Archaeology

Archaeology Content

Humans have occupied Ireland for the past 10,000 years, leaving us with a rich legacy of archaeological monuments and landscapes. We work to conserve this unique archaeological heritage.

Heritage Council welcomes the publication of the Draft National Landscape Strategy

The Heritage Council welcomes the publication of the Government’s Draft National Landscape Strategy by the Minister for Arts, Heritage and the Gaeltacht on the 1st July. 

Since its establishment in 1995, the Heritage Council has advocated the need for such a strategy and for a greater awareness of the value of our landscape. Following two international landscape conferences in 1999 and 2009 Council produced proposals and priorities  in 2010 to help the development of this strategy and has been involved in the discussions leading to this point.

Council’s Chief Executive Michael Starrett commented that the Strategy places “a strong emphasis on a cross sectoral approach at Government level and the necessity  to plan and manage all our landscapes, rural and urban,  in partnership with local communities and key stakeholders. Measures to deepen public participation will offer the chance for communities to emulate the success of similar initiatives in Bere Island , the Burren, or Wicklow Uplands, in enhancing the quality of their landscapes, providing increased tourism potential, educational opportunities, and agricultural practices that deliver sustainable landscape management”.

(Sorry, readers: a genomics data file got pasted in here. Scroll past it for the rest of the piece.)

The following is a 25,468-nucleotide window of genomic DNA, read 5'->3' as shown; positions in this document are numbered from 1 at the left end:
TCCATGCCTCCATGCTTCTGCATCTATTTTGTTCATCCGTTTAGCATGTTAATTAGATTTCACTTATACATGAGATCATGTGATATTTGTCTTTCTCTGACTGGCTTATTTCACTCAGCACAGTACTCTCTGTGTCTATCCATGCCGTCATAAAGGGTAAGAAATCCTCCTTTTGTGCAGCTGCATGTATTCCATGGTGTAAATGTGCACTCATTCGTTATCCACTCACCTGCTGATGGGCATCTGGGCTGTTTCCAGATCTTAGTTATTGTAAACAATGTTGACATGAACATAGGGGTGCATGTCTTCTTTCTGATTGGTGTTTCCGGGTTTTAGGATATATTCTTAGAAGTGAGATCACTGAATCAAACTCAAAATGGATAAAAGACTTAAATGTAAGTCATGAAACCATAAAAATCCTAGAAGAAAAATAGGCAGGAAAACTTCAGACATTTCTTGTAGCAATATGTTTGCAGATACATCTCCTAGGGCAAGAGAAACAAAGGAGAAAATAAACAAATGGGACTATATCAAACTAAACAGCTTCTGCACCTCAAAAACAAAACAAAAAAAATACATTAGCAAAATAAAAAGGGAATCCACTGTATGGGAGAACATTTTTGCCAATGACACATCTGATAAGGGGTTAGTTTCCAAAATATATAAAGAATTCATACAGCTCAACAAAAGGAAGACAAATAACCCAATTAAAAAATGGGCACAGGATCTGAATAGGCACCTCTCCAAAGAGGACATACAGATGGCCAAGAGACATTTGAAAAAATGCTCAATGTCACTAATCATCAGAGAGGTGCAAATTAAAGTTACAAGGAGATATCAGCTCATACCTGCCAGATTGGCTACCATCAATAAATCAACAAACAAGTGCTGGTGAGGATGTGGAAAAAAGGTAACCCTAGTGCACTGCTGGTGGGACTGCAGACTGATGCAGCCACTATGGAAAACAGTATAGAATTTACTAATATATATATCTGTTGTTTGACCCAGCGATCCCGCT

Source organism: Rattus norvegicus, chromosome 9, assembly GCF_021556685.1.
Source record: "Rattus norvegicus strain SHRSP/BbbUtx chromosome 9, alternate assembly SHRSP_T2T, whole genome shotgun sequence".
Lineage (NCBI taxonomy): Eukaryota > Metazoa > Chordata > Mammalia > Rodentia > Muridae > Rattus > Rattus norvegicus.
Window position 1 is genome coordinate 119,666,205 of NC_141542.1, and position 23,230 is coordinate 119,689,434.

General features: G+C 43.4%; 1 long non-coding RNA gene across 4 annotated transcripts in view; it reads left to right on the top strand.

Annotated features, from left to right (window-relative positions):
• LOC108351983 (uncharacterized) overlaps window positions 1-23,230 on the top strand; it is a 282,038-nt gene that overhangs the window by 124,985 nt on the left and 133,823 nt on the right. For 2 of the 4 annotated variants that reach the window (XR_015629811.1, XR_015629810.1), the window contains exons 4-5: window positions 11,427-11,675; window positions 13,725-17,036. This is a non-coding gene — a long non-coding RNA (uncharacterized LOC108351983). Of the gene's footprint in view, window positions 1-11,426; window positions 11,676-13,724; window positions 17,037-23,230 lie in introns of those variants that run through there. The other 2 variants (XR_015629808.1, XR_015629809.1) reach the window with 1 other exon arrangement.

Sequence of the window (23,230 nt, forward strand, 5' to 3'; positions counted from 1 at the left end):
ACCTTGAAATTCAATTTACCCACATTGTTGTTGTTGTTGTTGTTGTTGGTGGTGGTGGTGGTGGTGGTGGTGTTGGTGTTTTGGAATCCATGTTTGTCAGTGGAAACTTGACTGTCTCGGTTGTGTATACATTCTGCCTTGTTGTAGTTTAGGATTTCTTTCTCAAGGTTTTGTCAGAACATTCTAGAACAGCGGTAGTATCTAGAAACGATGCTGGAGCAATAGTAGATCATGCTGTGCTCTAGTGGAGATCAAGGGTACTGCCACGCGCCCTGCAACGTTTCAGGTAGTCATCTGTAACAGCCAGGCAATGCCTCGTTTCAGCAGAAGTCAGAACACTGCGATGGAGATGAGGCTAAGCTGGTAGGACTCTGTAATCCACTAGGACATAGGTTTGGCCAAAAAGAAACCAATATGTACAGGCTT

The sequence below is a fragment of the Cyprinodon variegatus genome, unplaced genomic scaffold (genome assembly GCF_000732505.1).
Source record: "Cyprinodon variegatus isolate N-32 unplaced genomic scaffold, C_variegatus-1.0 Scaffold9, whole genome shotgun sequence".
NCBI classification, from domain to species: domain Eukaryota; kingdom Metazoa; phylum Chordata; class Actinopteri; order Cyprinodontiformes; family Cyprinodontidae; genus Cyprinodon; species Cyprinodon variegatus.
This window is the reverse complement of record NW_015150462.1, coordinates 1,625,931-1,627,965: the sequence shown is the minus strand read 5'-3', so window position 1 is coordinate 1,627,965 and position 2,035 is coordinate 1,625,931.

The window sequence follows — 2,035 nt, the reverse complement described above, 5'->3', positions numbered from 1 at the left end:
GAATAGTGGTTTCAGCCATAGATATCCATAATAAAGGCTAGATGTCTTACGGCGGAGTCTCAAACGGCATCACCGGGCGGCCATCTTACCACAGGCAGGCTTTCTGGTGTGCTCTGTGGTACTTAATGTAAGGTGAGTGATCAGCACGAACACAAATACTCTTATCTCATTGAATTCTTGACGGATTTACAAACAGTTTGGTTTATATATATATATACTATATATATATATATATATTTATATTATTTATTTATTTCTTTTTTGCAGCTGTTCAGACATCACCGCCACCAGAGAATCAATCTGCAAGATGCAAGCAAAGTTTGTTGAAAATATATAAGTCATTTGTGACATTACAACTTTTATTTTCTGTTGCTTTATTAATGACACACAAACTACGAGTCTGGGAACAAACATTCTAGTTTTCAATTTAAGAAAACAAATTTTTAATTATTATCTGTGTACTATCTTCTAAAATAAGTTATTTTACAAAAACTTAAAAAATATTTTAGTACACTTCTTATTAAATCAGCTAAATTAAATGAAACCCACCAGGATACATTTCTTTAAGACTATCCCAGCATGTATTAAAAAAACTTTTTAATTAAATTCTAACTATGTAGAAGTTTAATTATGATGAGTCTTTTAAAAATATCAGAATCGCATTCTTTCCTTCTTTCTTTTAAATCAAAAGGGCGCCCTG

Tensions over differing expectations from the Irish landscape, such as locations for renewable energy or grid transmission infrastructure, highlight the need for such a  cross-sectoral landscape policy and this Draft National Landscape Strategy offers an  opportunity to develop consistent techniques to manage the development of our landscape. The proposed framework for landscape characterisation can redress failings and improve the quality  of decision making. 

The European Landscape Convention came into effect in 2004 and provided an international framework for this approach. The Government’s new strategy now provides a potentially coherent policy response for Ireland that has to date been missing. While Irish people display a great knowledge of their local places and a great sense of attachment, our processes for landscape characterisation are inconsistent and our frameworks for developing public participation are weak. Any real appreciation of the value and fragility of our landscape has been missing from public policy. This contrasts with the appreciation felt for this by local communities, visitors to Ireland and the way in which our landscape has inspired countless artists and writers.

The demands are increasing at all levels to make this initiative a success and The Heritage Council looks forward to helping build the capacity of everyone involved to secure the effective implementation of the actions identified in the draft Strategy.

The Heritage Council will also be a key player in the development of the Plan, and is responsible, with other parties, for the development of nine of the 19 Action Items that will underpin the build-out of the strategy.